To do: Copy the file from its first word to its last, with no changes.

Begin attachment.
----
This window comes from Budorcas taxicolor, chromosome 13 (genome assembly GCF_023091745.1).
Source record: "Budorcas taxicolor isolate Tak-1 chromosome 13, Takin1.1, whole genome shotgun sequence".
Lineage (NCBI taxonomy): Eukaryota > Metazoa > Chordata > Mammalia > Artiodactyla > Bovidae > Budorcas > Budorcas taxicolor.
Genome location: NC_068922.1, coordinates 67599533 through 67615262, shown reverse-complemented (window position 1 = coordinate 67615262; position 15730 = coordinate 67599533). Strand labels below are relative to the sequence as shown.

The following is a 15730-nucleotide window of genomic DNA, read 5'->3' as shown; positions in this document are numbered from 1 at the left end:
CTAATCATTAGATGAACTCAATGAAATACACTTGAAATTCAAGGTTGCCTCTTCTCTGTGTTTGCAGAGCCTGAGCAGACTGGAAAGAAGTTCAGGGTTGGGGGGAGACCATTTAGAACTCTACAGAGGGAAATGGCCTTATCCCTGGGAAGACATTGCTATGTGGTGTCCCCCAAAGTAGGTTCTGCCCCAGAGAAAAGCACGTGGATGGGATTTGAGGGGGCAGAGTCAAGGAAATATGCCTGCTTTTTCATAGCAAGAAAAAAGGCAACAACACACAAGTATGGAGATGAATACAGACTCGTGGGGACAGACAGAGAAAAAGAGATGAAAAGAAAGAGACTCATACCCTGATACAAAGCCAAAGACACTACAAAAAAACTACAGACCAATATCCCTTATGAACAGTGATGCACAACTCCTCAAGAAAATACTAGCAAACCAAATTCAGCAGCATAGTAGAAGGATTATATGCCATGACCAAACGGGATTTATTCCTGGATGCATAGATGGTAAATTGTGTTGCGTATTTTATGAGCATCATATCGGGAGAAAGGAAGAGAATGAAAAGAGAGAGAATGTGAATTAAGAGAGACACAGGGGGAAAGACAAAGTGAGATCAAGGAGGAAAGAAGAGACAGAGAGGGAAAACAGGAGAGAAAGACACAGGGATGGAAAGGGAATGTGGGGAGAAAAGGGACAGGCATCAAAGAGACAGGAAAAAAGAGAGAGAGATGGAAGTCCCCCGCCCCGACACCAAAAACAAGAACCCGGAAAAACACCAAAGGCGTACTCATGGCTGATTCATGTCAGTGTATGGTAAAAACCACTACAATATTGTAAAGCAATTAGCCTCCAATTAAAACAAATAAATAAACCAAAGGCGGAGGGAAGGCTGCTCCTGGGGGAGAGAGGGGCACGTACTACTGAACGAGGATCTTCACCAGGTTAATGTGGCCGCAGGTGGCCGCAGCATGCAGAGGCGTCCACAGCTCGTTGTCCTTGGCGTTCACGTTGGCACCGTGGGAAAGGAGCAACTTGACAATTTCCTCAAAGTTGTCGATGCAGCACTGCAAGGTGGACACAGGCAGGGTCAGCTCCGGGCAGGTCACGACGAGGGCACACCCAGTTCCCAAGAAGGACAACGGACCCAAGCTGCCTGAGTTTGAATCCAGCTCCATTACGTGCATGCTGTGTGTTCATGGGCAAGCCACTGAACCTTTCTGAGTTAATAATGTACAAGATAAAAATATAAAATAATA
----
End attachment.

This window comes from Budorcas taxicolor, chromosome 13 (genome assembly GCF_023091745.1).
Source record: "Budorcas taxicolor isolate Tak-1 chromosome 13, Takin1.1, whole genome shotgun sequence".
Lineage (NCBI taxonomy): Eukaryota > Metazoa > Chordata > Mammalia > Artiodactyla > Bovidae > Budorcas > Budorcas taxicolor.
Genome location: NC_068922.1, coordinates 67599533 through 67615262, shown reverse-complemented (window position 1 = coordinate 67615262; position 15730 = coordinate 67599533). Strand labels below are relative to the sequence as shown.

The following is a 15730-nucleotide window of genomic DNA, read 5'->3' as shown; positions in this document are numbered from 1 at the left end:
CTAATCATTAGATGAACTCAATGAAATACACTTGAAATTCAAGGTTGCCTCTTCTCTGTGTTTGCAGAGCCTGAGCAGACTGGAAAGAAGTTCAGGGTTGGGGGGAGACCATTTAGAACTCTACAGAGGGAAATGGCCTTATCCCTGGGAAGACATTGCTATGTGGTGTCCCCCAAAGTAGGTTCTGCCCCAGAGAAAAGCACGTGGATGGGATTTGAGGGGGCAGAGTCAAGGAAATATGCCTGCTTTTTCATAGCAAGAAAAAAGGCAACAACACACAAGTATGGAGATGAATACAGACTCGTGGGGACAGACAGAGAAAAAGAGATGAAAAGAAAGAGACTCATACCCTGATACAAAGCCAAAGACACTACAAAAAAACTACAGACCAATATCCCTTATGAACAGTGATGCACAACTCCTCAAGAAAATACTAGCAAACCAAATTCAGCAGCATAGTAGAAGGATTATATGCCATGACCAAACGGGATTTATTCCTGGATGCATAGATGGTAAATTGTGTTGCGTATTTTATGAGCATCATATCGGGAGAAAGGAAGAGAATGAAAAGAGAGAGAATGTGAATTAAGAGAGACACAGGGGGAAAGACAAAGTGAGATCAAGGAGGAAAGAAGAGACAGAGAGGGAAAACAGGAGAGAAAGACACAGGGATGGAAAGGGAATGTGGGGAGAAAAGGGACAGGCATCAAAGAGACAGGAAAAAAGAGAGAGAGATGGAAGTCCCCCGCCCCGACACCAAAAACAAGAACCCGGAAAAACACCAAAGGCGTACTCATGGCTGATTCATGTCAGTGTATGGTAAAAACCACTACAATATTGTAAAGCAATTAGCCTCCAATTAAAACAAATAAATAAACCAAAGGCGGAGGGAAGGCTGCTCCTGGGGGAGAGAGGGGCACGTACTACTGAACGAGGATCTTCACCAGGTTAATGTGGCCGCAGGTGGCCGCAGCATGCAGAGGCGTCCACAGCTCGTTGTCCTTGGCGTTCACGTTGGCACCGTGGGAAAGGAGCAACTTGACAATTTCCTCAAAGTTGTCGATGCAGCACTGCAAGGTGGACACAGGCAGGGTCAGCTCCGGGCAGGTCACGACGAGGGCACACCCAGTTCCCAAGAAGGACAACGGACCCAAGCTGCCTGAGTTTGAATCCAGCTCCATTACGTGCATGCTGTGTGTTCATGGGCAAGCCACTGAACCTTTCTGAGTTAATAATGTACAAGATAAAAATATAAAATAATA